There are many articles about warming up before exercise. It’s important to warm the muscles to get them pliable and avoid injury. However, cooling down after exercise is just as important, but it’s often skipped. Why? In some cases, people don’t realize it’s important, but in most cases, they’re tired and mentally done with anything that involves moving one more minute. It doesn’t have to be that difficult. You can cool down, without significantly adding to your workout time.
When you first finish your workout, your circulation is increased.
The increased circulation sends the blood supply to all parts of the body, warming every muscle. Much of the blood remains in the limbs. If you suddenly stop, it can cause the blood to pool in the extremities. If you suddenly stop, it can lead to blood pooling in the arms and legs because of reduced circulation. When that happens, there’s not enough for the brain and people feel dizzy, weak ,or faint. In most cases, it’s not a medical emergency, if you have a pre-existing condition, it can be. It can also cause injuries from falling.
Taking a few minutes to cool down can aid in recovery.
DOMS—-delayed onset muscle soreness—is a condition that happens approximately 24 to 48 hours after a workout. It causes sudden pain that’s almost unbearable. It can happen after an intense strength-building exercise or after a long run. It causes abnormal muscle contractions that occur due to microtears in the muscle. A California State University study following participants after strength training showed that cycling sessions to cool down reduced the potential for DOMS dramatically. The conclusion was that the mild circulation and stretching of cool down aided in muscle relaxation, lowering the risk.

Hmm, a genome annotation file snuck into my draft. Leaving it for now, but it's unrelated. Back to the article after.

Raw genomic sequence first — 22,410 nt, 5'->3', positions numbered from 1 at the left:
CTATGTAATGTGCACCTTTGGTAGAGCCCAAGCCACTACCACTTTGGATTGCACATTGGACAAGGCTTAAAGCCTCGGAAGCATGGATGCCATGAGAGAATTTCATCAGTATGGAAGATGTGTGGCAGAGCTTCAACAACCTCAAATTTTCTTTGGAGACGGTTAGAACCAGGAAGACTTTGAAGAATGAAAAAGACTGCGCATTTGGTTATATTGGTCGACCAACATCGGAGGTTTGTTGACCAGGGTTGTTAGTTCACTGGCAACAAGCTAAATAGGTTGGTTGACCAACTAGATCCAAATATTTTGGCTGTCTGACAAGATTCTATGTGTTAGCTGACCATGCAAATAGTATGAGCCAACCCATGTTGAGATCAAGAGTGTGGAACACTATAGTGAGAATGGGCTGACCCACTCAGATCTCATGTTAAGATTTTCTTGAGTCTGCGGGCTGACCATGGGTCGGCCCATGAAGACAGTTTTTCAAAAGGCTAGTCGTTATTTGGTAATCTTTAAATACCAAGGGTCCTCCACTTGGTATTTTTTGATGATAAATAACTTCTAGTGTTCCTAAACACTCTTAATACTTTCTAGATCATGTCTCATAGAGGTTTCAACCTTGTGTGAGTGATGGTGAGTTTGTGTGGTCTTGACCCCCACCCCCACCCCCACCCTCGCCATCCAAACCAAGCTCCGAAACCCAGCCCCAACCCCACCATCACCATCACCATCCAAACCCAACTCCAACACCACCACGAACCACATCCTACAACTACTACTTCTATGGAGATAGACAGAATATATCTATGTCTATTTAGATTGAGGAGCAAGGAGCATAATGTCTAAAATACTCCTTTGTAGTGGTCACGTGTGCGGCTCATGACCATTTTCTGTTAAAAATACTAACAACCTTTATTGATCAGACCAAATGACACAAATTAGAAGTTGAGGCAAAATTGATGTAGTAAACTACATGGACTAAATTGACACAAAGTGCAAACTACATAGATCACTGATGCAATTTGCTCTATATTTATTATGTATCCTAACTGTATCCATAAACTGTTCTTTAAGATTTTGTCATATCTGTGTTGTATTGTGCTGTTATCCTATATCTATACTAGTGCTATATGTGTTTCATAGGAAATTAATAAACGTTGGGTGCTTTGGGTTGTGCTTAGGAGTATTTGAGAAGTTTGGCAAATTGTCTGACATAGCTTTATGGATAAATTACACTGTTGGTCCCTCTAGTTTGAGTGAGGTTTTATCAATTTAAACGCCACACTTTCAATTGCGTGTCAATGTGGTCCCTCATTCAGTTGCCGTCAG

Cooling down helps avoid injuries.
Just like warming up helps prevent injuries, the same is true of cooling down, but not as directly. When you warm up, you loosen the muscles, an intense workout adds to that flexibility. After working out, leg muscles can feel like jelly. The warmed muscles are pliable, making it the perfect time to do range-of-motion stretching as a cool-down exercise. You’ll improve your range of motion while your muscles are more flexible.
- Stretching after a workout can be a cool down must be the correct type of stretching. Dynamic stretching, such as lunges, should be part of a warm-up. Static stretches that stretch and hold, like the cobra pose from yoga, are excellent for cooling down.
- Lactic acid can build up in the muscles after an intense workout. Ten minutes of cool-down exercises can help remove this waste byproduct from muscles and prevent burning pain and nausea.
- Static stretches, mild bicycling, and swimming are good exercises for cooling down. You can also modify your intense exercise, like walking after a run.
- If you aren’t sure whether your body has cooled down enough, your heart rate will tell you. Cooling down allows the heart rate and breathing to return to normal, lowering body temperature and increasing endorphins.
For more information, contact us today at Habitat Health & Fitness